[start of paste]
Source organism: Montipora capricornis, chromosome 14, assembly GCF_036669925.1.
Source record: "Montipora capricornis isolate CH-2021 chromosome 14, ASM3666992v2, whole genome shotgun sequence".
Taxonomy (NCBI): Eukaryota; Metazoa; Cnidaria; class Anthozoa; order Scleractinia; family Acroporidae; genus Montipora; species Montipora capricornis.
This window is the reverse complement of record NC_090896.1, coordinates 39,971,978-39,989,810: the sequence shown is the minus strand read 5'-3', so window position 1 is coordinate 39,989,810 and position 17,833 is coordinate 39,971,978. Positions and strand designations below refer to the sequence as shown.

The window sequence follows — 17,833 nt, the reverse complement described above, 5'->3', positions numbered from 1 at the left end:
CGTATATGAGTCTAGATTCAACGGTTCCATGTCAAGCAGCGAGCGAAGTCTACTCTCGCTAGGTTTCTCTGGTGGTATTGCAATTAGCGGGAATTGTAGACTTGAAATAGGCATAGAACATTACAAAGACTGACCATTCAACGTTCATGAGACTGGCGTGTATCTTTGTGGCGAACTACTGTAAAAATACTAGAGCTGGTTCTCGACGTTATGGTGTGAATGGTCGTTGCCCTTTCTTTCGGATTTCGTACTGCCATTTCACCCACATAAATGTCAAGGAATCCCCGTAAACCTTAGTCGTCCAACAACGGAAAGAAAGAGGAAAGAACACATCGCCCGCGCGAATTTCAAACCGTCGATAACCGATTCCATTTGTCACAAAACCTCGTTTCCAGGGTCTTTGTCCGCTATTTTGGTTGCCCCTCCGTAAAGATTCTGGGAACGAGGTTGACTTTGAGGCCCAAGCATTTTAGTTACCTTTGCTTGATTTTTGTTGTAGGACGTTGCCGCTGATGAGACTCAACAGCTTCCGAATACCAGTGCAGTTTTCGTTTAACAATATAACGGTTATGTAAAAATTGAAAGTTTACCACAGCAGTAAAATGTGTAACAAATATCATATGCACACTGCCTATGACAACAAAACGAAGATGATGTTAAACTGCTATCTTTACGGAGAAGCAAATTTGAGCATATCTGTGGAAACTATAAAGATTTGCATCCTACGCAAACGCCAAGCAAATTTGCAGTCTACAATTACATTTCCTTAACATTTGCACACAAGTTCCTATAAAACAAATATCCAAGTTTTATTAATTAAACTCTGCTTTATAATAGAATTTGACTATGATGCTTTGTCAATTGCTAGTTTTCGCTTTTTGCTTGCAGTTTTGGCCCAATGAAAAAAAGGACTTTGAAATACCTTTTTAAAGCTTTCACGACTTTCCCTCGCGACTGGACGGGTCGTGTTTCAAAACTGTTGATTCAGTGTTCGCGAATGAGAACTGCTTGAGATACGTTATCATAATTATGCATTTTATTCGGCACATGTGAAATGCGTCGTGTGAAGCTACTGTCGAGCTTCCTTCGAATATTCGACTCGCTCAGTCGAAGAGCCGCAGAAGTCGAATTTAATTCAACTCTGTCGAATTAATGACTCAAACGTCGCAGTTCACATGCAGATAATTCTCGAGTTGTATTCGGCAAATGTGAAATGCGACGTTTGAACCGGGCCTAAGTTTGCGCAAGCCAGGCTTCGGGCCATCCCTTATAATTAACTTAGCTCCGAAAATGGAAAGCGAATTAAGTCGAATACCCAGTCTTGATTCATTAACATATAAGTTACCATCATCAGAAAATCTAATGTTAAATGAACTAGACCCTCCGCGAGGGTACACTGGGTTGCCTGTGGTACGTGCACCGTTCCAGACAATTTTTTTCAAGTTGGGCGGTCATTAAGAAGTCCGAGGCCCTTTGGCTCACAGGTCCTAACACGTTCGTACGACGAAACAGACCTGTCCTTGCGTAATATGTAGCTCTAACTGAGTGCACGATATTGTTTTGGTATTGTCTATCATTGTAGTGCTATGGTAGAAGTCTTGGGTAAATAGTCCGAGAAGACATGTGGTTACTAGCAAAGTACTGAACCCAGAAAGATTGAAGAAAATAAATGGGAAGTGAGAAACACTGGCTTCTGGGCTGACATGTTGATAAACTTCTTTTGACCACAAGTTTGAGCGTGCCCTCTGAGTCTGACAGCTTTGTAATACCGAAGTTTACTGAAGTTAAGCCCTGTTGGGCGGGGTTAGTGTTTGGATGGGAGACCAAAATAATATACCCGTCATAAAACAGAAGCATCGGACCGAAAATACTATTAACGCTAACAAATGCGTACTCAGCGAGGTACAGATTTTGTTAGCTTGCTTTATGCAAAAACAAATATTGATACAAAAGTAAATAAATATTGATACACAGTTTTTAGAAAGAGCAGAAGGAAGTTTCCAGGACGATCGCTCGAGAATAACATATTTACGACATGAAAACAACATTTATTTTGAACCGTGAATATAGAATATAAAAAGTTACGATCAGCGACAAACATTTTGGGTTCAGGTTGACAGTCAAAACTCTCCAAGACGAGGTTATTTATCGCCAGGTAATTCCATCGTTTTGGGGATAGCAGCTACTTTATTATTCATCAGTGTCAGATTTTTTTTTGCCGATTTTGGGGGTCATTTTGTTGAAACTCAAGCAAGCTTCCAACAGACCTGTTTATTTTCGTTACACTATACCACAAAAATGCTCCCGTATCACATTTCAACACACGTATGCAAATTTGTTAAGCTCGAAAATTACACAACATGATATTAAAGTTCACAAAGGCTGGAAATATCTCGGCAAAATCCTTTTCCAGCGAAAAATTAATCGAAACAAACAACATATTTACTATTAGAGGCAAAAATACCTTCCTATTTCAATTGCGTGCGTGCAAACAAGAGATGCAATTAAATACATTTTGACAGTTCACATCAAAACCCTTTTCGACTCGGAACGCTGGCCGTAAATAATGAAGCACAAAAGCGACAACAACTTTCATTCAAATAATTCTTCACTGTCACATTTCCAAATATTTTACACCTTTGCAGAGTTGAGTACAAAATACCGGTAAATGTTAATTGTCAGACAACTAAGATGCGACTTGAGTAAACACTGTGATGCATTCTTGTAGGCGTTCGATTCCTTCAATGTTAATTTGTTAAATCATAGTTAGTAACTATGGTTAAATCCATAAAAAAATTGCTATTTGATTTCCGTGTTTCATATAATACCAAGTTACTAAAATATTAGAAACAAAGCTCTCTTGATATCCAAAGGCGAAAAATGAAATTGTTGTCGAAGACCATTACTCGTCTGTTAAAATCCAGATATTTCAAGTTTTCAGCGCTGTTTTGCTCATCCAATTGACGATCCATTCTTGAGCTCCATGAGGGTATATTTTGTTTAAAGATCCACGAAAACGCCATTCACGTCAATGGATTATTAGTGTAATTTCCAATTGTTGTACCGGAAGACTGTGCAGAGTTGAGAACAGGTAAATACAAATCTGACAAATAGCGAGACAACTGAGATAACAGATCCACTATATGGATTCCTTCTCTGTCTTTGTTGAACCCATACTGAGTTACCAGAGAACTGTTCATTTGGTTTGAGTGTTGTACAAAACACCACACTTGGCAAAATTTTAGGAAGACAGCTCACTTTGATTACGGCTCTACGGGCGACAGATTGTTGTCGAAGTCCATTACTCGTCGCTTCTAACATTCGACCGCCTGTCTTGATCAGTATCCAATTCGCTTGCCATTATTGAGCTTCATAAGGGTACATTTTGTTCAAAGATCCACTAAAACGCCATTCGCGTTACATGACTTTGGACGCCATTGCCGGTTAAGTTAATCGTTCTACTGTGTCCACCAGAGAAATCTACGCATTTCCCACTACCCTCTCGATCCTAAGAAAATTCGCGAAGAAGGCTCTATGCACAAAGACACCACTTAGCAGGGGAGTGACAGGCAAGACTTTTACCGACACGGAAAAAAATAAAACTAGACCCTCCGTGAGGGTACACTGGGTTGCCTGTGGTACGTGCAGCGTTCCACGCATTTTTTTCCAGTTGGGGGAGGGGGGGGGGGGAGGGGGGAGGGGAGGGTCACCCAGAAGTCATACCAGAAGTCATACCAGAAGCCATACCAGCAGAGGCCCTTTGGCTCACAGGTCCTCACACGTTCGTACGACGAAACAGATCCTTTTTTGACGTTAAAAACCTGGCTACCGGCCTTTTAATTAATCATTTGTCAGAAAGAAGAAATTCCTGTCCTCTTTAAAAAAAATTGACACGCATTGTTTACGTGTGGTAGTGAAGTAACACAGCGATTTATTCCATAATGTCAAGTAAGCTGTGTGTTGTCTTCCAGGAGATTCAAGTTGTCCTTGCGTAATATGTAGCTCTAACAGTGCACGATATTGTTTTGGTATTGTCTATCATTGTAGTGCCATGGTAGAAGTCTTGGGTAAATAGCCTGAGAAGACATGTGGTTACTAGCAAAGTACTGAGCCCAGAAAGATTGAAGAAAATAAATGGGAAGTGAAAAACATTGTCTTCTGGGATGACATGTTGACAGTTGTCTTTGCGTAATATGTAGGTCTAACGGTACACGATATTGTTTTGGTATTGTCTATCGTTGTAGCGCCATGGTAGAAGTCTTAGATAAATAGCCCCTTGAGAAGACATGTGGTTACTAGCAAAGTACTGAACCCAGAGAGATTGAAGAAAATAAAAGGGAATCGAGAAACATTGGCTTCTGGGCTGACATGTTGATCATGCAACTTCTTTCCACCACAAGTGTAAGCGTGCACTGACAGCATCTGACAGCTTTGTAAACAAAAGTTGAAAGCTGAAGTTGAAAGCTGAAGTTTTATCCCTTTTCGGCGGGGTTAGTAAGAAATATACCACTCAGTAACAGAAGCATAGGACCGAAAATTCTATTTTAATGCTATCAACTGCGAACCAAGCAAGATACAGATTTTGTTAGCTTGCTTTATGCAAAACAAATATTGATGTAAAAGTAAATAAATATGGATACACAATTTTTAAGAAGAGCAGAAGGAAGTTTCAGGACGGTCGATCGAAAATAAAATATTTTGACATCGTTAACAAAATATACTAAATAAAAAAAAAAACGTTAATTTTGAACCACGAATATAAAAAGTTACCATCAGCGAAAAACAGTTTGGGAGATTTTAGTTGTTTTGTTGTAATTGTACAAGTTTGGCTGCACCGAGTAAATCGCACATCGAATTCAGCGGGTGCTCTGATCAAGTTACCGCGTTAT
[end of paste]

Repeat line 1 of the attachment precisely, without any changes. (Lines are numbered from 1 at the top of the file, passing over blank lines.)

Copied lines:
Source organism: Montipora capricornis, chromosome 14, assembly GCF_036669925.1.